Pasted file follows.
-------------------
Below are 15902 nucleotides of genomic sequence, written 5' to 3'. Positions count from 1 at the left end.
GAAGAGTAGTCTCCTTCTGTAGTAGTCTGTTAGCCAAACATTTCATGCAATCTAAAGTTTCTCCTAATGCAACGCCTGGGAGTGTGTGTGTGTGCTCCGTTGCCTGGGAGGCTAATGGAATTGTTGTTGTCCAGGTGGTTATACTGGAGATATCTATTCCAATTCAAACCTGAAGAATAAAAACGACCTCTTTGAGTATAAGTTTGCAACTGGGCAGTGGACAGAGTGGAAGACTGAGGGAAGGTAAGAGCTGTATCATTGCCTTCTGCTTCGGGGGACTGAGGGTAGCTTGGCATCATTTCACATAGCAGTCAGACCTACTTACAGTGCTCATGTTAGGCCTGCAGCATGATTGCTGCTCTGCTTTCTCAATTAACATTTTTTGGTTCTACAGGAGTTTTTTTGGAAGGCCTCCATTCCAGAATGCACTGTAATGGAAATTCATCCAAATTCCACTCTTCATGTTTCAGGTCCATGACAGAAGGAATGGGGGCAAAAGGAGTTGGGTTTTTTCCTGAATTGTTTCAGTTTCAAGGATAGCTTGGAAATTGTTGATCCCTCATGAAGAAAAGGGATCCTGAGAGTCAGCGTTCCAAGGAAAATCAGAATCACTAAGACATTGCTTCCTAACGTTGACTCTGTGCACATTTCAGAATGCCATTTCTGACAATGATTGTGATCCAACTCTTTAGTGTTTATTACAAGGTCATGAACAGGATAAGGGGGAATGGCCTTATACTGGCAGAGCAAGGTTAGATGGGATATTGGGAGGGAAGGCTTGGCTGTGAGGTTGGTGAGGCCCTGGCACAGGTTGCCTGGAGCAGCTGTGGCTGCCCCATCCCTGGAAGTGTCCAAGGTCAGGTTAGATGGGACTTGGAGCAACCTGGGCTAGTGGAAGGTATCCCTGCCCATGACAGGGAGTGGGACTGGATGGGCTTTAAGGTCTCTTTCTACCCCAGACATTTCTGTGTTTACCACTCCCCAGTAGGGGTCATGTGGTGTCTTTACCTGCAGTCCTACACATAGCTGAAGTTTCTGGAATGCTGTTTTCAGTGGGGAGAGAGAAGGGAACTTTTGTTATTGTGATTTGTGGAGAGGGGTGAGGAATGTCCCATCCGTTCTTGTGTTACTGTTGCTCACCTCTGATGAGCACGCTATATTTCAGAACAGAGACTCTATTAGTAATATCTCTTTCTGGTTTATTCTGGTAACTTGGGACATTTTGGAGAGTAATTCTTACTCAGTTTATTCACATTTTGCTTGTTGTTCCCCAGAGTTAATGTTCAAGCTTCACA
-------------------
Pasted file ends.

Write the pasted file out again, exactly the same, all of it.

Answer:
Below are 15902 nucleotides of genomic sequence, written 5' to 3'. Positions count from 1 at the left end.
GAAGAGTAGTCTCCTTCTGTAGTAGTCTGTTAGCCAAACATTTCATGCAATCTAAAGTTTCTCCTAATGCAACGCCTGGGAGTGTGTGTGTGTGCTCCGTTGCCTGGGAGGCTAATGGAATTGTTGTTGTCCAGGTGGTTATACTGGAGATATCTATTCCAATTCAAACCTGAAGAATAAAAACGACCTCTTTGAGTATAAGTTTGCAACTGGGCAGTGGACAGAGTGGAAGACTGAGGGAAGGTAAGAGCTGTATCATTGCCTTCTGCTTCGGGGGACTGAGGGTAGCTTGGCATCATTTCACATAGCAGTCAGACCTACTTACAGTGCTCATGTTAGGCCTGCAGCATGATTGCTGCTCTGCTTTCTCAATTAACATTTTTTGGTTCTACAGGAGTTTTTTTGGAAGGCCTCCATTCCAGAATGCACTGTAATGGAAATTCATCCAAATTCCACTCTTCATGTTTCAGGTCCATGACAGAAGGAATGGGGGCAAAAGGAGTTGGGTTTTTTCCTGAATTGTTTCAGTTTCAAGGATAGCTTGGAAATTGTTGATCCCTCATGAAGAAAAGGGATCCTGAGAGTCAGCGTTCCAAGGAAAATCAGAATCACTAAGACATTGCTTCCTAACGTTGACTCTGTGCACATTTCAGAATGCCATTTCTGACAATGATTGTGATCCAACTCTTTAGTGTTTATTACAAGGTCATGAACAGGATAAGGGGGAATGGCCTTATACTGGCAGAGCAAGGTTAGATGGGATATTGGGAGGGAAGGCTTGGCTGTGAGGTTGGTGAGGCCCTGGCACAGGTTGCCTGGAGCAGCTGTGGCTGCCCCATCCCTGGAAGTGTCCAAGGTCAGGTTAGATGGGACTTGGAGCAACCTGGGCTAGTGGAAGGTATCCCTGCCCATGACAGGGAGTGGGACTGGATGGGCTTTAAGGTCTCTTTCTACCCCAGACATTTCTGTGTTTACCACTCCCCAGTAGGGGTCATGTGGTGTCTTTACCTGCAGTCCTACACATAGCTGAAGTTTCTGGAATGCTGTTTTCAGTGGGGAGAGAGAAGGGAACTTTTGTTATTGTGATTTGTGGAGAGGGGTGAGGAATGTCCCATCCGTTCTTGTGTTACTGTTGCTCACCTCTGATGAGCACGCTATATTTCAGAACAGAGACTCTATTAGTAATATCTCTTTCTGGTTTATTCTGGTAACTTGGGACATTTTGGAGAGTAATTCTTACTCAGTTTATTCACATTTTGCTTGTTGTTCCCCAGAGTTAATGTTCAAGCTTCACA